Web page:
Predicted temperatures are compared for U-Mo/Al (case 1) and U-Mo/Mg (case 6) fuels.
Simulation thermal conductivity
Simulation shows that thermal conductivity falls as the interaction layer volume fraction grows.

CNL researchers then used the simulated thermal conductivity values as input to CFD simulations of the proposed U-Mo dispersion fuels to optimize fuel design and ensure its safety in preparation for physical testing. Fluid flow and heat transfer of a fuel assembly were simulated in a 3-D geometry. Heat is generated by nuclear fission within the fuel, which is cladded entirely in aluminum. Together, the fuel and cladding are referred to as a fuel element. Eight concentric fins are attached to the cladding of each fuel element to enhance heat removal from the fuel to the surrounding coolant. The CFD software simulated all three modes of heat transfer: convection, conduction and radiation.

Mini-element mesh
Meshed mini-element with straight fins. The mesh representing the fluid region is not shown to allow the solid structure to be visible.
Mini-element straight fins
Fluid-flow pathlines for clad surface with straight fins
Mini-element helical fins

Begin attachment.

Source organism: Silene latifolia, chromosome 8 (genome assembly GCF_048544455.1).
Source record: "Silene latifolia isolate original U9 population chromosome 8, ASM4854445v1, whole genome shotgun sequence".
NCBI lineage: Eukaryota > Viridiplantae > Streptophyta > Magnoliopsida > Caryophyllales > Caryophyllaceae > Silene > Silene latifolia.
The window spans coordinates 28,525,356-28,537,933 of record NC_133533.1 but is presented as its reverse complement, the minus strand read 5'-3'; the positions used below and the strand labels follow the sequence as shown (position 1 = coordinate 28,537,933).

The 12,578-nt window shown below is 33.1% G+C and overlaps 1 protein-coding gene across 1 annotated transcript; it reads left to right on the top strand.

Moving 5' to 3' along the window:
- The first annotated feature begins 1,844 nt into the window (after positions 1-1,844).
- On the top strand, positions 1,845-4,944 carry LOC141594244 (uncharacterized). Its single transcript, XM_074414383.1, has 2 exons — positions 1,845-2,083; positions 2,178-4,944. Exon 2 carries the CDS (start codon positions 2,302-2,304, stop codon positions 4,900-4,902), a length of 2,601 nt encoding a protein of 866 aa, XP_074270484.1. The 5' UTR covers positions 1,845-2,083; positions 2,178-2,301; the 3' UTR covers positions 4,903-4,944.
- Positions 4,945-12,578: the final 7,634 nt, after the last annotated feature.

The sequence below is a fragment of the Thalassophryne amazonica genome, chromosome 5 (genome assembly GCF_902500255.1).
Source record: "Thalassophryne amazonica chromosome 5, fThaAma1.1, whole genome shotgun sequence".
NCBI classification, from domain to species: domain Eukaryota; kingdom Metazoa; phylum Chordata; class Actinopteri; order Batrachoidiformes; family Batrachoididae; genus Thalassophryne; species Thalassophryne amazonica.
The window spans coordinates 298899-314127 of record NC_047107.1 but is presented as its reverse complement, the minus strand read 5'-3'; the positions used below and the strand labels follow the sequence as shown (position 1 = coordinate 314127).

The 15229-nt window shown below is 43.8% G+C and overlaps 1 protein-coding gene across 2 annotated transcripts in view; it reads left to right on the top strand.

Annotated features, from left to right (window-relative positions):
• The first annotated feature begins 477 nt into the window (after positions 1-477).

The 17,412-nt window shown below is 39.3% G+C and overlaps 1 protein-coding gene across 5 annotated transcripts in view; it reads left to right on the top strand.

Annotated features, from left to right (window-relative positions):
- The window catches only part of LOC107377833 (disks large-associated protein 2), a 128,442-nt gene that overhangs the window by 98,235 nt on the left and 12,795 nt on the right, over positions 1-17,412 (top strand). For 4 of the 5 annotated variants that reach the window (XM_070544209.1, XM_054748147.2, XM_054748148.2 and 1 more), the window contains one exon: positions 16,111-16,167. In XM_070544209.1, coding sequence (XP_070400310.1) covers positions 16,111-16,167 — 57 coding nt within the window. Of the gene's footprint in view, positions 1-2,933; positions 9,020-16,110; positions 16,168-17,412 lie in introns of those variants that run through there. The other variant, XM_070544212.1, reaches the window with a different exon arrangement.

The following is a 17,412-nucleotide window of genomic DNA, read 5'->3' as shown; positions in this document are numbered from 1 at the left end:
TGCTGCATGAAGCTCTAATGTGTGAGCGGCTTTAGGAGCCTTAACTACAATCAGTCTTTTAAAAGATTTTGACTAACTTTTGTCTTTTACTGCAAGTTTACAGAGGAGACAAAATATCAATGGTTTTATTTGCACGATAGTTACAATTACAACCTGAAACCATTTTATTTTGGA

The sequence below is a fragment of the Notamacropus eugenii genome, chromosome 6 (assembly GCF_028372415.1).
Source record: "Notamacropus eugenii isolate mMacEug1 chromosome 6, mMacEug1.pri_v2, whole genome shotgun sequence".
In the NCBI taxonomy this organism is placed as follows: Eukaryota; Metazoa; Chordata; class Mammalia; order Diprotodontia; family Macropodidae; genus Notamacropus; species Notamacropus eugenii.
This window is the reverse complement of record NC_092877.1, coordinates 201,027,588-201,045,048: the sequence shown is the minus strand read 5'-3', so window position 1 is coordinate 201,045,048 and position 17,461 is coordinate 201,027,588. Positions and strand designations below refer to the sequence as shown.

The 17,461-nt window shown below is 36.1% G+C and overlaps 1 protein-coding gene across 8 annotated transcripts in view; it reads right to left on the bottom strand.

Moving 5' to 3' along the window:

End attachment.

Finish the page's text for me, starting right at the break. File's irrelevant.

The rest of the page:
Fluid-flow pathlines for clad surface with helical fins

Simulations were performed in which inlet fluid velocity, fuel type and linear power were varied to calculate the relative sensitivity of the fuel, cladding and coolant temperatures to each design variable. In addition, CNL considered an alternate fuel geometry that replaced the straight fins in the original design with helical fins — which does not greatly complicate the manufacturing process — to investigate the effect on heat transfer. Replacing straight fins with helical fins reduced the predicted cladding and fuel temperatures. Heat transfer between the fluid and solid regions was improved by the increased level of turbulence generated by the nonlinear geometry, which promotes mixing of coolant near the hot cladding surface with the relatively cooler bulk fluid. Thus, the enhanced heat transfer with this design suggests that higher operating powers may be permitted.

The numerical simulation predictions support performance and safety analyses of candidate fuel designs and guide physical experiments of U-Mo dispersion fuels. The trends seen in varying power and inlet flow conditions will be useful in optimizing performance and safety of the physical experiments. The temperature predictions provided by the model will help to determine the linear power for possible future use in a reactor. The benefits of the helical-finned cladding provided justification for manufacturing this unique design. In the end, this new fuel design may enable efficient and safe use in research and test reactors while reducing proliferation risks.
 

Reference
Canadian Nuclear Laboratories cnl.ca